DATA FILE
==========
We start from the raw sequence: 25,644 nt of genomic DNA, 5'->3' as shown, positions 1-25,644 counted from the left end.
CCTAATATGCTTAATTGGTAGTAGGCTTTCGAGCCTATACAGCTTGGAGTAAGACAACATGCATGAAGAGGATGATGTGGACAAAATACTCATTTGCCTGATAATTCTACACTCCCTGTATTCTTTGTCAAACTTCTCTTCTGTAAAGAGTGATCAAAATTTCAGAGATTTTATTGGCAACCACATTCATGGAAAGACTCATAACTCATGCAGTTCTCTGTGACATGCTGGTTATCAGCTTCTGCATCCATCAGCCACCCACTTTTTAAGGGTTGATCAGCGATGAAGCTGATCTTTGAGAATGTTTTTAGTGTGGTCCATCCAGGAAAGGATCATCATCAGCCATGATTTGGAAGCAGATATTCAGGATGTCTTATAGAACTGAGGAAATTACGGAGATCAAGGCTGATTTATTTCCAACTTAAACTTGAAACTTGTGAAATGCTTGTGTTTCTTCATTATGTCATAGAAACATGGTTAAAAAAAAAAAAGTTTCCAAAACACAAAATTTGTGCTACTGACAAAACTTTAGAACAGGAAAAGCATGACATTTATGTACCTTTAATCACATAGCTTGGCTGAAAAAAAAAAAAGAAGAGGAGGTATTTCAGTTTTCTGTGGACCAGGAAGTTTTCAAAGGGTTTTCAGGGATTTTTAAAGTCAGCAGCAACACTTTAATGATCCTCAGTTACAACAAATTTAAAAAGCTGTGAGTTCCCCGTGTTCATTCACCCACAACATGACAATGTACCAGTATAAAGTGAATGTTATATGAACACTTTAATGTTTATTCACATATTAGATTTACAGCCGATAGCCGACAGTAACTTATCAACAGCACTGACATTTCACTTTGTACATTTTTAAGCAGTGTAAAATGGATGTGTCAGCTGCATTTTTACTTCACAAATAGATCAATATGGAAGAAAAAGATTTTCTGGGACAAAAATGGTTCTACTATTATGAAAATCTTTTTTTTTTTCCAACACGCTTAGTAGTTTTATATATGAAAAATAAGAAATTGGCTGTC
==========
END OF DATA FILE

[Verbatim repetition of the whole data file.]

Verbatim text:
We start from the raw sequence: 25,644 nt of genomic DNA, 5'->3' as shown, positions 1-25,644 counted from the left end.
CCTAATATGCTTAATTGGTAGTAGGCTTTCGAGCCTATACAGCTTGGAGTAAGACAACATGCATGAAGAGGATGATGTGGACAAAATACTCATTTGCCTGATAATTCTACACTCCCTGTATTCTTTGTCAAACTTCTCTTCTGTAAAGAGTGATCAAAATTTCAGAGATTTTATTGGCAACCACATTCATGGAAAGACTCATAACTCATGCAGTTCTCTGTGACATGCTGGTTATCAGCTTCTGCATCCATCAGCCACCCACTTTTTAAGGGTTGATCAGCGATGAAGCTGATCTTTGAGAATGTTTTTAGTGTGGTCCATCCAGGAAAGGATCATCATCAGCCATGATTTGGAAGCAGATATTCAGGATGTCTTATAGAACTGAGGAAATTACGGAGATCAAGGCTGATTTATTTCCAACTTAAACTTGAAACTTGTGAAATGCTTGTGTTTCTTCATTATGTCATAGAAACATGGTTAAAAAAAAAAAAGTTTCCAAAACACAAAATTTGTGCTACTGACAAAACTTTAGAACAGGAAAAGCATGACATTTATGTACCTTTAATCACATAGCTTGGCTGAAAAAAAAAAAAGAAGAGGAGGTATTTCAGTTTTCTGTGGACCAGGAAGTTTTCAAAGGGTTTTCAGGGATTTTTAAAGTCAGCAGCAACACTTTAATGATCCTCAGTTACAACAAATTTAAAAAGCTGTGAGTTCCCCGTGTTCATTCACCCACAACATGACAATGTACCAGTATAAAGTGAATGTTATATGAACACTTTAATGTTTATTCACATATTAGATTTACAGCCGATAGCCGACAGTAACTTATCAACAGCACTGACATTTCACTTTGTACATTTTTAAGCAGTGTAAAATGGATGTGTCAGCTGCATTTTTACTTCACAAATAGATCAATATGGAAGAAAAAGATTTTCTGGGACAAAAATGGTTCTACTATTATGAAAATCTTTTTTTTTTTCCAACACGCTTAGTAGTTTTATATATGAAAAATAAGAAATTGGCTGTC